Photo Credit: Michael Schmelling
The best song on Amanda Shires’ eighth solo album, “Everything Has It’s Time” is a kaleidoscopic collection of memories jarringly placed alongside dispatches from the present day. The song captures love in a state of irreversible disrepair and in doing so heart-wrenchingly captures all that has been. “There was a time when it was hard for us to say ‘goodnight,’” begins Shires before recounting times of kissing under streetlights and dancing all night. Downcast, she then admits, “Now we just walk through the door // Turn out the light and go to bed // Can’t remember who we were before.” The song is so dizzyingly powerful for the way it contrasts those stunning moments of simplicity where everything in life seems to glow just a little bit brighter with the point at which we give up on finding magic every day and instead reliably opt for the path of least resistance. In the song’s final moment, Shires repeats the titular line over the sweeping violin and delicate drums; her voice lingering on the last word – wobbling yet resolute, confirming definitively that the point of no return has been reached.
The preceding nine tracks capture how we got here; the lingering resentment, the sense of isolation that comes from being with someone you now feel emotionally and spiritually distant from (which is often so much worse than the isolation of actually being physically alone), and the heady mixture of desire, nostalgia, and false hope that prolonged the eventual realization. The 37 minutes journey is heartfelt, vulnerable, expertly rendered, and, most surprisingly, often consciously funny – like when Shires changes the final line of the title track from “I know I can take it like a man” to “I know I can take it like Amanda.”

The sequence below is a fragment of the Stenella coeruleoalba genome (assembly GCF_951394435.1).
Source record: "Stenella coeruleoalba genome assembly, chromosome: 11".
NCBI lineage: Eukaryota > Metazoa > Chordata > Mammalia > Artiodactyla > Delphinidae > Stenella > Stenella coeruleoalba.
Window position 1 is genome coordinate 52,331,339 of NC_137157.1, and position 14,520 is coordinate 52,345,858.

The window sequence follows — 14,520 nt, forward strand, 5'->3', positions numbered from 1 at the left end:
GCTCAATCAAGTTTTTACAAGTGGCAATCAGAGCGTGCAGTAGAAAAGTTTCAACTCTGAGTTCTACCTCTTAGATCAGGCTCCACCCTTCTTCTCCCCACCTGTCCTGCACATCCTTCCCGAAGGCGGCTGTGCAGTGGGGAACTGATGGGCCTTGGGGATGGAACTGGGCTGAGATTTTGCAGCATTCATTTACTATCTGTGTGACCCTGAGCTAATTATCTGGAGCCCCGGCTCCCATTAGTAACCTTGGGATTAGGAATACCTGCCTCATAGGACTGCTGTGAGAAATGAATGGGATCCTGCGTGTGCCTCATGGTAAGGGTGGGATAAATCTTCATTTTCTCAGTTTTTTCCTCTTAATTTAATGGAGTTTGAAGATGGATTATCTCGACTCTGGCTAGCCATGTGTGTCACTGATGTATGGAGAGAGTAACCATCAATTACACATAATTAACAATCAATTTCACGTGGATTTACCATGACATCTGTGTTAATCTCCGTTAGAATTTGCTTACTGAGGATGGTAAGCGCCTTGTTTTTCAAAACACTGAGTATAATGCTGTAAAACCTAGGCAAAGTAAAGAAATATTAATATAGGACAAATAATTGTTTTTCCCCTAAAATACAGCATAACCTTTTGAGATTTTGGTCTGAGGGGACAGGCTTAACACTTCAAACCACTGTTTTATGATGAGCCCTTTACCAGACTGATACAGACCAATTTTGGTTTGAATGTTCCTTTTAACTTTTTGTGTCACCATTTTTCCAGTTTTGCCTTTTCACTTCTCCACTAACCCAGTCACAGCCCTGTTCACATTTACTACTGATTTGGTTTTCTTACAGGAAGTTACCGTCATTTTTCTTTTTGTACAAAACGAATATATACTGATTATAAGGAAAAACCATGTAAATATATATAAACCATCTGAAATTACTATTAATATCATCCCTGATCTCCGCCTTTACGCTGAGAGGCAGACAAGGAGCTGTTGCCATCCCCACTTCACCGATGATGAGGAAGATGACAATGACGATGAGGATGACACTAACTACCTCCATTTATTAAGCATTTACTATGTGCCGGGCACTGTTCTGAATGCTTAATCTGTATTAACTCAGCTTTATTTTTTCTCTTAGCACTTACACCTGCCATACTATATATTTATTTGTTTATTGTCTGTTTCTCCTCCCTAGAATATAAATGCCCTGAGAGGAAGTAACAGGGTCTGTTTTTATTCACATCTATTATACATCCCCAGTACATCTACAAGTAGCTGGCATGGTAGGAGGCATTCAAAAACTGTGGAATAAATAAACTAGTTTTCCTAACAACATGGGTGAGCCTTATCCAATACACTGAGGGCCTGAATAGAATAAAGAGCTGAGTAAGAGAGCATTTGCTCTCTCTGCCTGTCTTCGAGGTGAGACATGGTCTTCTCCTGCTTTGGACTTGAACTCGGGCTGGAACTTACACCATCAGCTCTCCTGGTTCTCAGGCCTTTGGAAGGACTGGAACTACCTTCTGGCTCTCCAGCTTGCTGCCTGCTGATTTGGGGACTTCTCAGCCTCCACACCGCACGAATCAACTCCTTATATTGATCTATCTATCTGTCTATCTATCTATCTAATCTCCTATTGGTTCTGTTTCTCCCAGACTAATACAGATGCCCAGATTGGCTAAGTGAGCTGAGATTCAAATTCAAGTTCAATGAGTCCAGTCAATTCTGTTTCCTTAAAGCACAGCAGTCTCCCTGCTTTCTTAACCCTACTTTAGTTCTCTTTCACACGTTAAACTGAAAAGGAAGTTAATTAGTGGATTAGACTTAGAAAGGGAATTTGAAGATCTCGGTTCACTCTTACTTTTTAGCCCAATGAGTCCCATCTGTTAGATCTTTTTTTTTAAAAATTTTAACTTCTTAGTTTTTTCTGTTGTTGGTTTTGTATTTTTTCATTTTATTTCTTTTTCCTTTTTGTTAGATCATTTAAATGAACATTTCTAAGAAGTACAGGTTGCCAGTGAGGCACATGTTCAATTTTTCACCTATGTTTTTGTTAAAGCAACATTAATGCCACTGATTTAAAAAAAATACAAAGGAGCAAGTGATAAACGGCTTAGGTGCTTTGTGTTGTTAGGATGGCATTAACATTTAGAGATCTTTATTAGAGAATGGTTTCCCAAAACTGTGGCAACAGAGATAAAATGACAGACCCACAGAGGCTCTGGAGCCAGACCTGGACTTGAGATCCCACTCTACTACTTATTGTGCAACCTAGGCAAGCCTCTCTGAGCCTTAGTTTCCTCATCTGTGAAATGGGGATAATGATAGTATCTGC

Take It Like A Man often alternates between wildly disparate emotions from one song to the next – and sometimes even within songs. Opener “Hawk For The Dove,” is Shires at her boldest and most self-assured, as she venomously warns, “I’m coming for you like a hawk for the dove.” The following title track is Shires at her most vulnerable and exposed – that is, at least, in the verses; where Shires evokes imagery of an ensnared animal to capture her relationship and croons “I could have crowed.” But then in the choruses, she declares, “I know I can take it like a man” – at first sounding timid, like she’s trying to convince herself of this more than she is anyone else, but soon triumphant as her voice grows in power and the mix rises accordingly.
Shires is a powerhouse vocalist – undeniably one of the best in the modern country scene and thus gravitates towards sweeping, dramatic ballads that draw focus to her voice. Sure enough, these make for some of the album’s most incisive moments – like on the instant standout “Empty Cups,” where Shires’ towering vocal delivery elevates simple metaphors (“my hands are two empty cups”) to almost cosmic levels of significance. The song is equally powerful, however, at its most sparse – over a simple, ascending piano line she recalls, “You slammed the door so hard, I still hear rattling spoons // The sound of silence rings in every room,” her voice quivering on that final word. Rarely does music sound this beautifully, delicately, terrifyingly human.